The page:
Lesole Z. Maine knows how to get things started. The beginnings of the four works on his premiere evening of dance indicate that this choreographer has a knack for statement-making. Born outside Johannesburg, Maine relocated to Silver Spring five years ago and founded Lesole's Dance Project in 2003.

His first full evening of choreography Saturday at Dance Place demonstrated meaningfulness without feeling overwrought or overproduced. In fact, humor and lightness shared the stage equally with power and ferocity. "Rewind, Take It Back," the program's most ambitious work, dealt squarely with the racism that has riven South Africa for generations, yet it never felt polemical.

Maine revisited his urban roots in hip-hop and pantsula, a South African fusion of contemporary street dance and traditional tribal influences. This juxtaposition of percussive footwork -- slapped out by dancers in Keds and plaid shirts -- and the articulated and contracting torso of African-style movement reveals embodied intersections of dance passing from neighborhood to neighborhood, continent to continent.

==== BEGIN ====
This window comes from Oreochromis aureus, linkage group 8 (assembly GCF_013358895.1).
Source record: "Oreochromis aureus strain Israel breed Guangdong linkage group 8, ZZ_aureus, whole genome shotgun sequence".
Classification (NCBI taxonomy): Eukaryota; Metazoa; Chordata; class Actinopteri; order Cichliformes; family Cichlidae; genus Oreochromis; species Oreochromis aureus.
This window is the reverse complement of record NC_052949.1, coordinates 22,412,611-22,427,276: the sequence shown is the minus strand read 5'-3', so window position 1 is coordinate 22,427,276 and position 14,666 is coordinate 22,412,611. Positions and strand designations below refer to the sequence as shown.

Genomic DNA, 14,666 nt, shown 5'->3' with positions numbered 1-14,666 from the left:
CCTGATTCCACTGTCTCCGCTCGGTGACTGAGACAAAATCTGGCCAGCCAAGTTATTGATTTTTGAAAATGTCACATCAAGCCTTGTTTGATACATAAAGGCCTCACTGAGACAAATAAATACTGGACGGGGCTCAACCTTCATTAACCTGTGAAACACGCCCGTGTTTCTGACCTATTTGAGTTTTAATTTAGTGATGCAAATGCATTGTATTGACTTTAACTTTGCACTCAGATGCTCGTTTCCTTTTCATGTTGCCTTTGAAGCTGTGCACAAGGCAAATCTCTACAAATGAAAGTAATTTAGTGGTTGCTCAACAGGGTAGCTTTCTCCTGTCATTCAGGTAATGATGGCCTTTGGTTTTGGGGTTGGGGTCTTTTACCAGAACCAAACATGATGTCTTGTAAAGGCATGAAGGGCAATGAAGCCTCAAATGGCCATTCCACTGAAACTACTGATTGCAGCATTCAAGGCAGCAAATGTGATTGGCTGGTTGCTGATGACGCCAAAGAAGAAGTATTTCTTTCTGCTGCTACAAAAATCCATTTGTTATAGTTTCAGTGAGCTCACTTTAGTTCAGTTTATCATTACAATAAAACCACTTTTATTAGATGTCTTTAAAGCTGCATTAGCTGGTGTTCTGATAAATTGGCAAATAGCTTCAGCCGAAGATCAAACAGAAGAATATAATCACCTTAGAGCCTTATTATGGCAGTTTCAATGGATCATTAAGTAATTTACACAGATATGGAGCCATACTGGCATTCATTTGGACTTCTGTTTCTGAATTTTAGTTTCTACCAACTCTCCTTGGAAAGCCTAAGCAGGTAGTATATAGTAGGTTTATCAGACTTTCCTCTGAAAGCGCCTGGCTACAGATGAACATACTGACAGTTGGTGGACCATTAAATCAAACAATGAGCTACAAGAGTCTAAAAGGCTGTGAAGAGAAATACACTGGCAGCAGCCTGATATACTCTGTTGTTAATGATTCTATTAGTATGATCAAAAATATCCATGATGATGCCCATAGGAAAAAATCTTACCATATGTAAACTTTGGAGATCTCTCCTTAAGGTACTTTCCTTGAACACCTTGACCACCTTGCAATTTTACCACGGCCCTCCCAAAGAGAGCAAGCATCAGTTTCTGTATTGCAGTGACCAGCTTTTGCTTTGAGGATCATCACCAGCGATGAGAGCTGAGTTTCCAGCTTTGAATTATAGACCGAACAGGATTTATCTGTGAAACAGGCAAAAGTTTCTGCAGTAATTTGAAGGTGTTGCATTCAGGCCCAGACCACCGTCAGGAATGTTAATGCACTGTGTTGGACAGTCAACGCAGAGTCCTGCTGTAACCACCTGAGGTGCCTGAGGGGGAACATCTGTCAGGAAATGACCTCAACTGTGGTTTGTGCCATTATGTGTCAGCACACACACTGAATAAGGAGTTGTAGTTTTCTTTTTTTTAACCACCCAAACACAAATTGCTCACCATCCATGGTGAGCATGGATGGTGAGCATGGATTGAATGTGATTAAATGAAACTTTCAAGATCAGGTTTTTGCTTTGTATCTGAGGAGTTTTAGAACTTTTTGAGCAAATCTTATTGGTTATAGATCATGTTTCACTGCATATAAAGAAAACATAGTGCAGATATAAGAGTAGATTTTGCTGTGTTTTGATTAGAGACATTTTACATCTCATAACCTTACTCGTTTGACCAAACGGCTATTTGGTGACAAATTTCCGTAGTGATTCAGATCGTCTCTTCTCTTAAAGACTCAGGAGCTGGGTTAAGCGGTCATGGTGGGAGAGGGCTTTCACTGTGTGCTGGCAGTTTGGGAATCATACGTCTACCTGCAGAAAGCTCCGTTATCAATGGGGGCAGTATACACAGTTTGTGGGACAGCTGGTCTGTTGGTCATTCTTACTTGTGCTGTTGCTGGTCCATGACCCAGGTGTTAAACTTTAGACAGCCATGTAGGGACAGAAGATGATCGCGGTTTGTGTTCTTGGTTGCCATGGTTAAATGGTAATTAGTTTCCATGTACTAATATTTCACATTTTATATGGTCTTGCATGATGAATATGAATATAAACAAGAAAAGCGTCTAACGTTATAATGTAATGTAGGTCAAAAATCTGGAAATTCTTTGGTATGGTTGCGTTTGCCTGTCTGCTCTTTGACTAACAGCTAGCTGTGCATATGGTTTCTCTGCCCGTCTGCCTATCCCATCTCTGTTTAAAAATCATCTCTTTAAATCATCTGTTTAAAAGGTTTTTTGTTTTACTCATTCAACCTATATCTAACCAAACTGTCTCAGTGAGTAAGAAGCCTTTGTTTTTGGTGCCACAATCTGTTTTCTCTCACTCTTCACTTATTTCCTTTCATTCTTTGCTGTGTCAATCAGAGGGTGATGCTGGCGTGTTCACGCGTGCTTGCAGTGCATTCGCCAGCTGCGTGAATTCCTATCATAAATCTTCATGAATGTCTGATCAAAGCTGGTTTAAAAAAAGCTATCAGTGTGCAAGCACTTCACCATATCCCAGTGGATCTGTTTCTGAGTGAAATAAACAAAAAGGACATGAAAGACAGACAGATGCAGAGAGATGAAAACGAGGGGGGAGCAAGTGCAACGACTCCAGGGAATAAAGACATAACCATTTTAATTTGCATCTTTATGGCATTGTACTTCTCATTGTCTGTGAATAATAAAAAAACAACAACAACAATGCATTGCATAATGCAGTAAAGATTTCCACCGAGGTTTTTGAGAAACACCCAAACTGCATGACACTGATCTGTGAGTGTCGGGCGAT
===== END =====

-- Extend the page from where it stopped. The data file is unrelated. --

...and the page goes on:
Emily Berry's pulsing video backdrop captured homegrown D.C. graffiti and hip-hop moves peppered with stomach-churning images of the 1992 Boipatong massacre, where more than 40 people were killed as police seemingly stood by. Then came the tensely driven call-and-response of the South African gumboots, a percussive dance form slapped out on the soles and knee-high sides of rubber Wellington boots. Maine found vibrancy and defiance in this dance, created by South African miners who worked under deplorable conditions. With his five women dancers, he snappily performed the sharply parsed percussive score, punctuated by commands shouted in tribal languages Sotho, Zulu and Xhosa.

-- Lisa Traiger

Lesole Z. Maine combined hip-hop and South African pantsula in a program at Dance Place.